When you entered the Temple, you came through the Grand Entrance Gate, from North Broad Street.
The architectural style of the Grand Entrance Gate is Norman. The doors are each seventeen feet high, seven feet wide and six inches thick. Along the inner steps of the Temple are two large bronze sphinxes. I don't know if they have names, but they are very impressive.
Once you get past the sphinxes, you enter the Grand Foyer. It runs the full length of the building from the entrance gate to the huge bronze doors of the Benjamin Franklin Room. It is decorated with Doric columns, the oldest, strongest and simplest of the Orders of Grecian architecture.
current Grand Master
Oil portraits of some of the Right Worshipful Past Grand Masters are hung on these walls. The Grand Master is the elected leader of our fraternity, and he serves a two-year term. Before you get the wrong impression-- we don't worship the Grand Master. He is called Right Worshipful, meaning, he is "full of worship" which is a good quality for any leader...
The Grand Staircase leads to the second floor at the north end of the building. It also leads to Corinthian Hall, the meeting room of the Grand Lodge of Pennsylvania.
second floor hallway
The stairway is made of Tennessee marble. Look up under the staircase. Here you see the Seal of the Grand Lodge, the Great Seal of Pennsylvania and representation of the four cardinal virtues -- Temperance, Fortitude, Prudence, and Justice.
Grand Banquet Hall
Masons love to eat, so the Grand Banquet Hall is one of the most-used rooms in the Masonic Temple. The room can seat up to five hundred people. The hall features the Composite style of architecture. Portraits decorate the walls, while the floor is laid in small tile patterns.
turkey over the dining room door
Franklin, who thought the turkey should be the National Bird
Oriental Hall was decorated in 1896, in the Moorish, or Saracenic, style. The colors and decorations were copied from the Alhambra in Granada, Spain, a 13th Century castle.
kneeling bench for induction ceremonies
The ceiling is divided into seven thousand panels of various shapes, copied from the Hall of the Ambassadors. The border surrounding the ceiling, is a pattern of the lotus flower copied from the Salon of the Tribunals.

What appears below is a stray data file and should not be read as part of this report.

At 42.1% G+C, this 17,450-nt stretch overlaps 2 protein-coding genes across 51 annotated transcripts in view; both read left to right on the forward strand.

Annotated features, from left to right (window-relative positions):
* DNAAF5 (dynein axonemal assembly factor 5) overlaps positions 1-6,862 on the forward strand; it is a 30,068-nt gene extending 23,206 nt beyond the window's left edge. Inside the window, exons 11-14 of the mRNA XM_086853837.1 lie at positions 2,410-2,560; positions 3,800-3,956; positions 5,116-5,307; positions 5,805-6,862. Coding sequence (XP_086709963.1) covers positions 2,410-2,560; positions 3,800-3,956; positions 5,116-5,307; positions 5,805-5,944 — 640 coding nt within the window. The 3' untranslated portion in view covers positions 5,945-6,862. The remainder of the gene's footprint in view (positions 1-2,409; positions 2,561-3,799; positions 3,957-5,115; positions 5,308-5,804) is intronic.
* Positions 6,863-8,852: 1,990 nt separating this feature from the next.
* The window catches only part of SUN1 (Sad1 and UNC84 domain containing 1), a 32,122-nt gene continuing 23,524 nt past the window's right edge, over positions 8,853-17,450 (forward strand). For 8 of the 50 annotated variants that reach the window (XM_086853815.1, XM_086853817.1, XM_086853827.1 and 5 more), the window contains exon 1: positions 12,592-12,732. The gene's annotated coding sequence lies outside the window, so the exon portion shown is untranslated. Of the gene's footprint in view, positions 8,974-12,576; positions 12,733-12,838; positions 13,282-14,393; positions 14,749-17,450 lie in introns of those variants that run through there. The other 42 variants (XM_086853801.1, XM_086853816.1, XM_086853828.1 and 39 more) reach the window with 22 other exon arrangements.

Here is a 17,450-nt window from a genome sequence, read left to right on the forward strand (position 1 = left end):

decorative peg rack for hanging coats
Ionic Hall, decorated in 1890, takes its name from the style of architecture from Ionia, where King Ion reigned in Asia Minor. Ionians were mostly Greek emigrants. Refinement and elegance are characteristic of Ionic style.
The walls are painted light blue, with panels containing full-length portraits of Right Worshipful Past Grand Masters. Ionic Hall Pillars
West Wall Clock "The ceiling of Ionic Hall represents heaven. In the center shines the noon-day sun, surrounded by signs of the planets and stars. The signs of the zodiac were often used decoratively by the operative masons of the Middle Ages in Europe.
Egyptian Hall was finished in 1889. It is decorated in the style of the Nile Valley. Twelve huge columns stand on the four sides of the room, surmounted by capitals peculiar to the Temples of Luxor, Karnak, Philae and others. The furniture also is in Egyptian style. The Worshipful Master's throne is gilded ebony; the pedestal is flanked by sphinxes.
The ceiling is blue, indicative of the heavens. A solar disk is placed in the East. Representations of the major Egyptian gods are painted on the panels in the east. All the hieroglyphics are accurate copies from Egypt, and the room is used by students of the style.
The woman's face on the capitals is that of "Hathor, goddess of wisdom and love. In Egyptian mythology she was sometimes represented as a cow, which is why she has a face of a woman but the ears of a cow.
In the panel above the Senior Warden's chair is a bronze relief of Brother Thomas R. Patton, former Right Worshipful Grand Treasurer. He was instrumental in having Egyptian Hall completed in such detail. He was also the benefactor of the Thomas Ranken Patton Masonic Institution for Boys, now the home of the Pennsylvania Masonic Youth Foundation.
The style of Norman Hall, finished in 1891, is Rhenish Romanesque. The term 'Norman' is indiscriminately used for round-arch architecture, such as is found here.
The clock on the west wall includes the letters spelling out clockwise BAYSE and counterclockwise NEWCOMB. Brother Bayse Newcomb was Grand Master in 1821. Brother Newcomb is one of the few Grand Master's for whom there is no portrait in the Building.
The panels between the piers, not occupied by windows, have life-sized figures on a gold mosaic background. The figures are bearing the Working Tools of Freemasonry: Plumb, Trowel, Square, Mallet and Compasses.
The ceiling panels are a deep blue with the outside tinted chocolate brown. Decorations are alternating patterns found in ancient Irish or Scandinavian manuscripts.
Renaissance Hall, on the south side of the second floor, is where the Grand Holy Royal Arch Chapter of Pennsylvania and some subordinate Chapters meet. The Hall is decorated in the Italian Renaissance style, and was finished in 1908.
The meeting place of the Grand Lodge of Pennsylvania is the Corinthian Hall. The features of this room were finished in 1903. It is decorated in strict conformity with the principles of Grecian classical architecture.
Various subjects for the bas-relief medallions over the entrance hall and on the pilasters on the north and south walls were taken from ancient Greek coins and medallions.
The room is decorated wih mosaics representing fragments from Greek mythology relating mostly to spiritual life. The stars and subdued lighting gives an atmosphere of an open hall in an ancient Greek temple.
Part of the text taken from Copyrightę 1996-1998 Grand Lodge Of Pennsylvania
People and Places